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(Image: The Hepton Family)

A Surrogacy Journey During a Pandemic: The Hepton Family

Originally, the idea was to write up one article about welcoming a baby during the pandemic. We put the call out on social media hoping for two or three responses, and waaaaaaay more flooded in! We realized people were feeling alone, wanted to tell their stories, and that this may be a good weekly outlet for others going through similar circumstances, and to give hope and power (even if it's through the screen) that you're not alone! Whether you're expecting, already welcomed a little one, or had to put your fertility treatment or adoption proceedings on hold due to COVID-19, we'd love to hear from you and share your story in this weekly feature on Seattle Refined. Email or reach out on Instagram @June.In.January to be featured.

Jennifer and Nic Hepton live in Seattle and enjoy picnics, outdoor dinners, wine and laughs with great friends. The couple are HUGE foodies and love to find new places to eat and new PNW recipes to create. They are also the proud parents of a 16-month-old baby boy named Milo, who was brought into this world via surrogate. Jennifer and her husband have been on a fertility journey for 10 years, including TFMR (terminating for medical reasons), several miscarriages and the stillbirth of their daughter Loey in 2017. In fact, after their daughter died Jennifer became a grief coach, working with families who have experienced pregnancy loss and are trying to make sense of their world. "As soon as Milo was born and I became a parent, I quickly realized that I still had PTSD and needed to continue healing which had challenging moments during self isolation," she said. Jennifer and Nic know that they want a sibling for Milo, and here is where their story continues, with COVID-19 now adding to the mix.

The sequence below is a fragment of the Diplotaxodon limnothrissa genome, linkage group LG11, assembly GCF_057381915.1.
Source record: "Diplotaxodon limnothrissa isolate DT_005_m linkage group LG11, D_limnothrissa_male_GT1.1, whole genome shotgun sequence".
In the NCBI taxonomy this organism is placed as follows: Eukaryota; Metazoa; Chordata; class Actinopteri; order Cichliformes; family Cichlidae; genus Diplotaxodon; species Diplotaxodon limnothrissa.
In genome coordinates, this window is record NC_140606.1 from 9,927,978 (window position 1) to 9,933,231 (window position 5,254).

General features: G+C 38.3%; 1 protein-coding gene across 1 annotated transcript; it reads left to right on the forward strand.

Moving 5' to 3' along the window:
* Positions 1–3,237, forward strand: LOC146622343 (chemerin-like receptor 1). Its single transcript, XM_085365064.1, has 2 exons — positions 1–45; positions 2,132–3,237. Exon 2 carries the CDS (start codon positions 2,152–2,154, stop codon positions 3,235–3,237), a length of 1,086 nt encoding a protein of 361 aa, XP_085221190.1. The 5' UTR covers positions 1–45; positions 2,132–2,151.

Seattle Refined: Ok - let’s set the stage. It’s March 23, 2020 - and the Governor just issued the Stay Home Stay Healthy Order. Where are you in your journey at that point?
Jennifer Hepton: We JUST put our second surrogacy journey on hold because of all the uncertainty and fear that was increasing in Seattle. We thought it would be best to wait ....we thought we could wait a month or two. Milo was about to turn one and we were incredibly excited to organize his first birthday but we had to put all our plans on hold after we told him to self-isolate. We created our own decorations and I made him a cake. We had a virtual first birthday party.

Take us forward from there. Expecting moms/dad - what were you thinking/feeling? What kind of prep/worries did you have that you either didn’t have with other kids, or you didn’t anticipate having?